• the Russian Government’s Resolution No. 1172 On Approval of Rules for the Wholesale Electricity and Capacity Market and on Amendments to Certain Acts of the Government of the Russian Federation Concerning Organization of the Wholesale Electricity and Capacity Market dated December 27, 2010;
  • the Russian Government’s Resolution No. 442 On the Operation of Retail Electricity Markets, Full and/or Partial Limitation of Electricity Consumption dated May 4, 2012;
  • an agreement for accession to the wholesale market trading system, and WECM regulations.

The WECM has several sectors that offer different transaction terms and delivery times:

  • regulated contracts (RC);
  • the day-ahead market (DAM)
  • the balancing market (BM);
  • capacity auctions (KOM);
  • capacity supply agreements (DPM);
  • capacity sale contracts for must-run generating facilities;
  • unregulated bilateral contracts, as well as unregulated electricity and/or capacity sales contracts (FBC, FECC, FCC).

The Market Council Non-Profit Partnership established under Federal Law No. 35-FZ On Power Industry dated March 26, 2003 is responsible for running the wholesale market’s commercial infrastructure.

Trading System Administrator of the Wholesale Electricity and Capacity Market (JSC TSA) is responsible for administering electricity and capacity transactions in the wholesale market (the trading system of the wholesale market).

Financial settlements between the WECM participants are handled through the Center for Financial Settlements (CFS).

The WECM technological infrastructure is administered by the System Operator of the Unified Energy System which exercises exclusive and centralized operational management of Russia’s Unified Energy System and monitors compliance with the system’s technological parameters. The market’s technological infrastructure is also supported by the Federal Grid Company (FGC UES), which manages the Unified National Electric Grid (UNEG), and interregional distribution grid companies (IDGC).

The activities of infrastructure operators, including their pricing policies and counterparty relations, are subject to government regulation and control.

Retail electricity markets

Companies operating within the designated price zones of the retail electricity market are guided by the retail market pricing rules based on the WECM tariffs. They also take into account approved tariffs for services subject to government regulation.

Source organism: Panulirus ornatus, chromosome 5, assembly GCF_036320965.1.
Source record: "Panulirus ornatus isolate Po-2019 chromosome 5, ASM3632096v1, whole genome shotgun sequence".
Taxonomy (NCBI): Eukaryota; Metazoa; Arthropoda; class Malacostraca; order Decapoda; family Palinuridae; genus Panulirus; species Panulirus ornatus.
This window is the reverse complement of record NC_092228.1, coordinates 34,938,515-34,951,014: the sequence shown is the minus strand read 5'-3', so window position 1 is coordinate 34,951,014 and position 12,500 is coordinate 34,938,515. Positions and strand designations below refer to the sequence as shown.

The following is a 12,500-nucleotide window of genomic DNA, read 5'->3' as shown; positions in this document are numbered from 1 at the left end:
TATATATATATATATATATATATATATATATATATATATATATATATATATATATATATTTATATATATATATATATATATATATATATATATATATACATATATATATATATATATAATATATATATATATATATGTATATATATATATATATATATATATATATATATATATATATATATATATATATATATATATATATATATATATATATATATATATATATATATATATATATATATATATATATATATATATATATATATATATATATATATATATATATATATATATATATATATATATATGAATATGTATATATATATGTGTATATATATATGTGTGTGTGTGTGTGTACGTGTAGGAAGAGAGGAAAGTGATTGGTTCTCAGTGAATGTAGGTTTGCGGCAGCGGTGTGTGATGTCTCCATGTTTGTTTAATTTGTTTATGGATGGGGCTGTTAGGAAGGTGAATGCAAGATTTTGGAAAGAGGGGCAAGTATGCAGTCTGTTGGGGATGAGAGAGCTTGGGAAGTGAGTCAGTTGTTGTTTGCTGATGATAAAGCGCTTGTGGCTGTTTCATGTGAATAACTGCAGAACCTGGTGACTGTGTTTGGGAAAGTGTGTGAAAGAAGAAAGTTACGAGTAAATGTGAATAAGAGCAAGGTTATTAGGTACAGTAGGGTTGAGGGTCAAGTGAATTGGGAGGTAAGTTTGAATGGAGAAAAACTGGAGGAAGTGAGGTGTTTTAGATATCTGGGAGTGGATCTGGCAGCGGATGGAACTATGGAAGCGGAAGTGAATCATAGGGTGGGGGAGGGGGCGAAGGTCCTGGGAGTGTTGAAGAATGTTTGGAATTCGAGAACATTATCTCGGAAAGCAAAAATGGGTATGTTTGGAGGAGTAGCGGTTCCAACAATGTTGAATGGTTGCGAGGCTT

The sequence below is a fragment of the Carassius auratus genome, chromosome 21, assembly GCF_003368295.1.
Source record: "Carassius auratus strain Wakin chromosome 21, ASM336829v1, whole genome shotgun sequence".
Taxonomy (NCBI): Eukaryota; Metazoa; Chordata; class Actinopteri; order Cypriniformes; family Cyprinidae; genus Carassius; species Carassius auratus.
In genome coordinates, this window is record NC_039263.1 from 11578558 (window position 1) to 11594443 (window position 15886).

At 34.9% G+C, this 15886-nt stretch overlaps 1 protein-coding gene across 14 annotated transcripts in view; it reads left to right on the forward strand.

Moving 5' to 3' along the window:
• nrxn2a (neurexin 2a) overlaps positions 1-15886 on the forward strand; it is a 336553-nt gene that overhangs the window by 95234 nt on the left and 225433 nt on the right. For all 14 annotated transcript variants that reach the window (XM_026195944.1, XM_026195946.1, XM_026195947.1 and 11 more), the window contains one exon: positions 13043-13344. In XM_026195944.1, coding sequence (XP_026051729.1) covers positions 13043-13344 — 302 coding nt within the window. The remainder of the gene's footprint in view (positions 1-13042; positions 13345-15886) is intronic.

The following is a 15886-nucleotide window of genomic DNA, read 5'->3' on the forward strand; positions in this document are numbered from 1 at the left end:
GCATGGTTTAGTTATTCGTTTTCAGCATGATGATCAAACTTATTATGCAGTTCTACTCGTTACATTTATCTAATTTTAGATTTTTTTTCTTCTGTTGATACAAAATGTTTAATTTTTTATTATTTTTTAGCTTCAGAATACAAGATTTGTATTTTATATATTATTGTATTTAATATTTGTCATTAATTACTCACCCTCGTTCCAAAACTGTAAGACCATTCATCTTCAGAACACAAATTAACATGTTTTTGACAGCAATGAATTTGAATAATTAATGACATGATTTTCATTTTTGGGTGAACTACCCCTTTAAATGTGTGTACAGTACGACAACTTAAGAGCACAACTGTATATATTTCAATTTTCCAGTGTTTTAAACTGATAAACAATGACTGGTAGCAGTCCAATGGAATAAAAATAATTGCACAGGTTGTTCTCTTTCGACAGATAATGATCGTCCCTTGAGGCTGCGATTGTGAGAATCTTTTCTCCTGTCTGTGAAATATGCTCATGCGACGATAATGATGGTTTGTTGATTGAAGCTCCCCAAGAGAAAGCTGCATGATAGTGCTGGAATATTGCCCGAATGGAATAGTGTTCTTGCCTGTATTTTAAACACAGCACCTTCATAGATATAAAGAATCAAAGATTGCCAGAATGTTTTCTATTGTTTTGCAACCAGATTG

Electricity sold in the retail market is either purchased in the WECM or sourced from generating companies that do not operate in the wholesale market. In the Russian regions included in nonprice zones of the wholesale market, the retail electricity price for end consumers is set based on the wholesale market prices. Prices aligned with the wholesale market apply to all end consumers, with the exception of households and equivalent consumer categories.

Households and equivalent consumer categories are supplied with power at regulated prices (tariffs) approved by the regional executive authorities in charge of tariff regulation.

System services market

The types of services to ensure system reliability, the procedure to select power suppliers and consumers in charge of such services, applicable service provision rules and pricing mechanisms are all set out in the Russian Government’s Resolution No. 117 On Selecting Electric Power Suppliers and Consumers to Provide System Reliability Services, Rendering Such Services, and Approving Amendments to Acts of the Government of the Russian Federation Concerning the Provision of System Reliability Services dated March 3, 2010.

Generating companies and major electricity consumers render system reliability services under the supervision of the System Operator.

RusHydro’s position in the industry [102−6] [OS]

The world’s largest hydro-generating companies*, GW

With the generating assets of the Group boasting a total installed power capacity of 39,683 MW, RusHydro ranks among the world’s top hydropower generating holdings.

Russia’s top generating companies by installed capacity, GW

*Excluding the installed capacity of Armenia-based electricity generating facilities (CJSC MEK).